BOGOTA (Reuters) - The Colombian arm of the Stanford Financial Group halted its activities on Colombia’s stock exchange on Wednesday due to a fraud scandal engulfing its parent company, the group’s local director said.
U.S. authorities have charged the financial group and its founder with perpetrating a “massive” fraud.
Alvaro Camaro, the director of Stanford’s brokerage operation in Bogota, said the company had sufficient solvency to provide guarantees to its local investors.
“With what has happened to the group at a global level, we had to make a decision to protect investors and naturally to guarantee stability in the market,” Camaro told Reuters.
“It’s not an intervention, it’s a decision to withdraw from activities that’s been made by the company and accepted by the Financial Superintendency because the firm has no liquidity problems,” he said.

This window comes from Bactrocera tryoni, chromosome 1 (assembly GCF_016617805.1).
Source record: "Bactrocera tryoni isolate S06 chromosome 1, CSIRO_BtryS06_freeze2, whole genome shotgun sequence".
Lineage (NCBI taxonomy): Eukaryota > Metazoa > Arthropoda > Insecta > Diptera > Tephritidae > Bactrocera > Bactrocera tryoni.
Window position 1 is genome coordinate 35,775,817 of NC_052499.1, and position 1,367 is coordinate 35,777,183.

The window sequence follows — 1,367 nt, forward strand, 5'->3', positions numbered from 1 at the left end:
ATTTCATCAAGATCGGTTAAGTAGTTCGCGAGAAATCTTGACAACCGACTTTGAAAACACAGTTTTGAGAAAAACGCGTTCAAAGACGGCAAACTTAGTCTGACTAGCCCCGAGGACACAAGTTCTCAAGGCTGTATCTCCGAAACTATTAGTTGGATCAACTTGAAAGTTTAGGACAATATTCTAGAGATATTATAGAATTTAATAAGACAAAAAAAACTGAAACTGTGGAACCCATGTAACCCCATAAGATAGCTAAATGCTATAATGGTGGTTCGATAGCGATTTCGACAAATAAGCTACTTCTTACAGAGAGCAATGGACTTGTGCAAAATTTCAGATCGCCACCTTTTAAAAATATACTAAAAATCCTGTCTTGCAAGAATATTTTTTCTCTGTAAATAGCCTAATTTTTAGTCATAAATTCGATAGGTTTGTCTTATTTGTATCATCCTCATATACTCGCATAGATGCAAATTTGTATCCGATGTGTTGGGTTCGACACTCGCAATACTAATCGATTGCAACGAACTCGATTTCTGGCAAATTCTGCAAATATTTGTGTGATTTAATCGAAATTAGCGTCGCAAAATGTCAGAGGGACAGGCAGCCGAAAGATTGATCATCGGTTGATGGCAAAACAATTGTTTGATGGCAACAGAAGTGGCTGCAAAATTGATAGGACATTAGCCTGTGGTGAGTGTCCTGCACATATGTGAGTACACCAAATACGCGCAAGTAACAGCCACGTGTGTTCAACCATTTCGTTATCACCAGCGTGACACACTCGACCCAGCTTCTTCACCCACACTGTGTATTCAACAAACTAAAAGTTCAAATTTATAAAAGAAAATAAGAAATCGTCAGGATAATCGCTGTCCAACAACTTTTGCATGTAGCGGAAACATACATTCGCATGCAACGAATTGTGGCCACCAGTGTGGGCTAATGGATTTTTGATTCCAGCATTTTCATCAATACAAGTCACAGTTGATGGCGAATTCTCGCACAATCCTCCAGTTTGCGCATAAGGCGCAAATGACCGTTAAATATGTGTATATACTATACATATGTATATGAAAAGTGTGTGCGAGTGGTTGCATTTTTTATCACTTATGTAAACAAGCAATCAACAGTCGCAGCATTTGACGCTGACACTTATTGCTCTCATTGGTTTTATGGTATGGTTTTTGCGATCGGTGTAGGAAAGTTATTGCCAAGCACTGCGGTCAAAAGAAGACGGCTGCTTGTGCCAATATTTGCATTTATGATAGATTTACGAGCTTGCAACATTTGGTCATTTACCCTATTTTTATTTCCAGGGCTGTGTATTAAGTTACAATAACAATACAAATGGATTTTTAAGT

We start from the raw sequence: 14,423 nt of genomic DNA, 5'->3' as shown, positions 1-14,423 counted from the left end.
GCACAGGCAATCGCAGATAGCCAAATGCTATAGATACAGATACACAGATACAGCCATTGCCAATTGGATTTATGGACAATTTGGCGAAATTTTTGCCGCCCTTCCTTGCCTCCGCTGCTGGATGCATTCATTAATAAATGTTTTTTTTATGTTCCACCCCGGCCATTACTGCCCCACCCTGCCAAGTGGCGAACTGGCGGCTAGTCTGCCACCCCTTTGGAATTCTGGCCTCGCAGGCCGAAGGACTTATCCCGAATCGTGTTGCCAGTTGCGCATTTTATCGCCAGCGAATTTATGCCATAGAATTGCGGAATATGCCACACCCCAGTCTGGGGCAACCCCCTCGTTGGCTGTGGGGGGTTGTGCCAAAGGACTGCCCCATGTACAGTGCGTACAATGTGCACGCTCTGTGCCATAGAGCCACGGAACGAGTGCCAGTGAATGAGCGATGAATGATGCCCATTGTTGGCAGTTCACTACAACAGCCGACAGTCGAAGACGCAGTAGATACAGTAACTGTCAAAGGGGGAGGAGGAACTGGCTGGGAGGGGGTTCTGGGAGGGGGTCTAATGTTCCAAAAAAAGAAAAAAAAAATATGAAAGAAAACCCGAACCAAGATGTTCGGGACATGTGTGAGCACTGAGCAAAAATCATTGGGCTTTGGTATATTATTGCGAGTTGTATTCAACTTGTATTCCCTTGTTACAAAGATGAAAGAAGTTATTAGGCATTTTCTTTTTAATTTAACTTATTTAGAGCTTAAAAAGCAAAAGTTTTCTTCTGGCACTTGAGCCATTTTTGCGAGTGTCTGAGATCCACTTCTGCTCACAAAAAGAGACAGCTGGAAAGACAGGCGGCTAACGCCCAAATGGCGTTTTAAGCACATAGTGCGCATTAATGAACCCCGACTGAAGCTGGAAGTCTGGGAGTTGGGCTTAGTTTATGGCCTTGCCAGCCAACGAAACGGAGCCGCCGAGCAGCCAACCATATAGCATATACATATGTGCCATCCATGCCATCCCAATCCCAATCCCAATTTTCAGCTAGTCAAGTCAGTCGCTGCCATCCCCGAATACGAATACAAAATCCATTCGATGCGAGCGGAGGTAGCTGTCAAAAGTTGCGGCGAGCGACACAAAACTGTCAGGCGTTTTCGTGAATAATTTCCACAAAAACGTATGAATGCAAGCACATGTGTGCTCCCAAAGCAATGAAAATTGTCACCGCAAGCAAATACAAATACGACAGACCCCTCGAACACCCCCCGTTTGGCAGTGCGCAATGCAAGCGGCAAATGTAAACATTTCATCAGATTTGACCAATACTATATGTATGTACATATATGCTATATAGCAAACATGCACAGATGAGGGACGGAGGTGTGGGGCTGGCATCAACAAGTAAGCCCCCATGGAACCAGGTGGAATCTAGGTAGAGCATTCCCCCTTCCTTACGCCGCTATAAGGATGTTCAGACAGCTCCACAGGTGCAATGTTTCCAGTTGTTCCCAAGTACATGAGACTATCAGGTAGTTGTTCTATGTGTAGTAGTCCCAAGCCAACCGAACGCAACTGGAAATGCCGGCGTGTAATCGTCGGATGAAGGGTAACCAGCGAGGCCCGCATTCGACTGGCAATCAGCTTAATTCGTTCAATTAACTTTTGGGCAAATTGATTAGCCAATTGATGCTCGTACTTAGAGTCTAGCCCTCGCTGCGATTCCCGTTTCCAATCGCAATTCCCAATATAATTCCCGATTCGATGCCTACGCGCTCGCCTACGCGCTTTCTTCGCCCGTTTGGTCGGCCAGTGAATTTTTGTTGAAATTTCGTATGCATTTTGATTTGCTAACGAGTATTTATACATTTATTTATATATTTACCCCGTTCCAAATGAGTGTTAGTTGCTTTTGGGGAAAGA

Under the terms of its withdrawal from the market, Stanford’s local operations will be limited to fulfilling outstanding commitments in the stock market and returning funds to its clients, the Superintendency said in a statement.
Stanford’s net assets in the Andean country are valued at about $10.9 million.
“We have a $7.8 million in ready funds, which is very robust and enough for us to respond to those people who want to transfer their funds elsewhere,” Camaro said.
In a complaint filed in federal court in Dallas, the U.S. Securities and Exchange Commission accused billionaire Allen Stanford of fraudulently selling $8 billion in high-yield certificates of deposit in a scheme that stretched from Texas to the Caribbean.
Panamanian bank regulators said on Tuesday that they had taken over the local affiliate of the organization, while Stanford Bank Venezuela sought to calm its clients by saying its assets were not linked to Stanford International Bank.
The group also operates affiliated banks, brokerages and other companies in Mexico and elsewhere in Latin America.
Writing by Helen Popper; Editing by Lisa Von Ahn